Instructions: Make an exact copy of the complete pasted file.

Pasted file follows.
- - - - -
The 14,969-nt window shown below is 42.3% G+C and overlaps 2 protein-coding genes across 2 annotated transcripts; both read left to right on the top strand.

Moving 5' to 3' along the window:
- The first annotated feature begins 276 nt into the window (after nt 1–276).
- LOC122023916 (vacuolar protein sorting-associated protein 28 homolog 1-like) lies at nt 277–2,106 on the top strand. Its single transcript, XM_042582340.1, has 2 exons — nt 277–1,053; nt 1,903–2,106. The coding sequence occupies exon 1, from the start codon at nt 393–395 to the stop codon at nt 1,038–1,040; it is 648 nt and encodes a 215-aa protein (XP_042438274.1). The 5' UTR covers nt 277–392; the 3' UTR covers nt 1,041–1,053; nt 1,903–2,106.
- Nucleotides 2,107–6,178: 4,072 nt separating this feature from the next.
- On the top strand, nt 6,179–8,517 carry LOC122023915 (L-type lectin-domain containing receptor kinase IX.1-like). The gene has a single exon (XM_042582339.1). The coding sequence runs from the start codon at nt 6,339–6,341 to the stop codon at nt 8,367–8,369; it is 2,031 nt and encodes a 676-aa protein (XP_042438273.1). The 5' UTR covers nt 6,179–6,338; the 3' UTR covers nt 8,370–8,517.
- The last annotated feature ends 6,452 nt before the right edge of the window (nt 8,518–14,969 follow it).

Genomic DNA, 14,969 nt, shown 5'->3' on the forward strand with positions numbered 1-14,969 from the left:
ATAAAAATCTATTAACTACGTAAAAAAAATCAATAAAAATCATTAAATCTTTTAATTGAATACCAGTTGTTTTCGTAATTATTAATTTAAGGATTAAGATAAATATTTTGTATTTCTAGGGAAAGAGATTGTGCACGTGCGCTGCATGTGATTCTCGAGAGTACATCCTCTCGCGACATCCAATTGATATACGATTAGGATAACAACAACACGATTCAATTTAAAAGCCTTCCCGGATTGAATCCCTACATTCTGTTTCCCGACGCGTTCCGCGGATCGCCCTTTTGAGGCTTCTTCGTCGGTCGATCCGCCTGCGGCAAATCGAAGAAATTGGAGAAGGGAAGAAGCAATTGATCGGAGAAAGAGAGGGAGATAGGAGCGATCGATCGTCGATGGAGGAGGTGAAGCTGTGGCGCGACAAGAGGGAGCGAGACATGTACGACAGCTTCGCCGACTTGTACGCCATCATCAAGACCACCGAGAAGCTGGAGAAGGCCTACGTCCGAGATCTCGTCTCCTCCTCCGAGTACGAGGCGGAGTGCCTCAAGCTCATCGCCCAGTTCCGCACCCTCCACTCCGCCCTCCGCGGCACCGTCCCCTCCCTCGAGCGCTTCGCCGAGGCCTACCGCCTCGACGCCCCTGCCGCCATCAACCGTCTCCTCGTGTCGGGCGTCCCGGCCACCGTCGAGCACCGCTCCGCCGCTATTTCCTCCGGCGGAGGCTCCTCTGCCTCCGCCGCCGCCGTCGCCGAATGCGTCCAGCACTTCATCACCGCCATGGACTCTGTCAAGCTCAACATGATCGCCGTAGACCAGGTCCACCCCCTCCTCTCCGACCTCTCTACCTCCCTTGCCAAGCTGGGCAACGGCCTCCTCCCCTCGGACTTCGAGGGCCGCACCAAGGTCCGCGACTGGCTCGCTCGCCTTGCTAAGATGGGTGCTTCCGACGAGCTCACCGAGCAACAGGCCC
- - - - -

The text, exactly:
The 14,969-nt window shown below is 42.3% G+C and overlaps 2 protein-coding genes across 2 annotated transcripts; both read left to right on the top strand.

Moving 5' to 3' along the window:
- The first annotated feature begins 276 nt into the window (after nt 1–276).
- LOC122023916 (vacuolar protein sorting-associated protein 28 homolog 1-like) lies at nt 277–2,106 on the top strand. Its single transcript, XM_042582340.1, has 2 exons — nt 277–1,053; nt 1,903–2,106. The coding sequence occupies exon 1, from the start codon at nt 393–395 to the stop codon at nt 1,038–1,040; it is 648 nt and encodes a 215-aa protein (XP_042438274.1). The 5' UTR covers nt 277–392; the 3' UTR covers nt 1,041–1,053; nt 1,903–2,106.
- Nucleotides 2,107–6,178: 4,072 nt separating this feature from the next.
- On the top strand, nt 6,179–8,517 carry LOC122023915 (L-type lectin-domain containing receptor kinase IX.1-like). The gene has a single exon (XM_042582339.1). The coding sequence runs from the start codon at nt 6,339–6,341 to the stop codon at nt 8,367–8,369; it is 2,031 nt and encodes a 676-aa protein (XP_042438273.1). The 5' UTR covers nt 6,179–6,338; the 3' UTR covers nt 8,370–8,517.
- The last annotated feature ends 6,452 nt before the right edge of the window (nt 8,518–14,969 follow it).

Genomic DNA, 14,969 nt, shown 5'->3' on the forward strand with positions numbered 1-14,969 from the left:
ATAAAAATCTATTAACTACGTAAAAAAAATCAATAAAAATCATTAAATCTTTTAATTGAATACCAGTTGTTTTCGTAATTATTAATTTAAGGATTAAGATAAATATTTTGTATTTCTAGGGAAAGAGATTGTGCACGTGCGCTGCATGTGATTCTCGAGAGTACATCCTCTCGCGACATCCAATTGATATACGATTAGGATAACAACAACACGATTCAATTTAAAAGCCTTCCCGGATTGAATCCCTACATTCTGTTTCCCGACGCGTTCCGCGGATCGCCCTTTTGAGGCTTCTTCGTCGGTCGATCCGCCTGCGGCAAATCGAAGAAATTGGAGAAGGGAAGAAGCAATTGATCGGAGAAAGAGAGGGAGATAGGAGCGATCGATCGTCGATGGAGGAGGTGAAGCTGTGGCGCGACAAGAGGGAGCGAGACATGTACGACAGCTTCGCCGACTTGTACGCCATCATCAAGACCACCGAGAAGCTGGAGAAGGCCTACGTCCGAGATCTCGTCTCCTCCTCCGAGTACGAGGCGGAGTGCCTCAAGCTCATCGCCCAGTTCCGCACCCTCCACTCCGCCCTCCGCGGCACCGTCCCCTCCCTCGAGCGCTTCGCCGAGGCCTACCGCCTCGACGCCCCTGCCGCCATCAACCGTCTCCTCGTGTCGGGCGTCCCGGCCACCGTCGAGCACCGCTCCGCCGCTATTTCCTCCGGCGGAGGCTCCTCTGCCTCCGCCGCCGCCGTCGCCGAATGCGTCCAGCACTTCATCACCGCCATGGACTCTGTCAAGCTCAACATGATCGCCGTAGACCAGGTCCACCCCCTCCTCTCCGACCTCTCTACCTCCCTTGCCAAGCTGGGCAACGGCCTCCTCCCCTCGGACTTCGAGGGCCGCACCAAGGTCCGCGACTGGCTCGCTCGCCTTGCTAAGATGGGTGCTTCCGACGAGCTCACCGAGCAACAGGCCC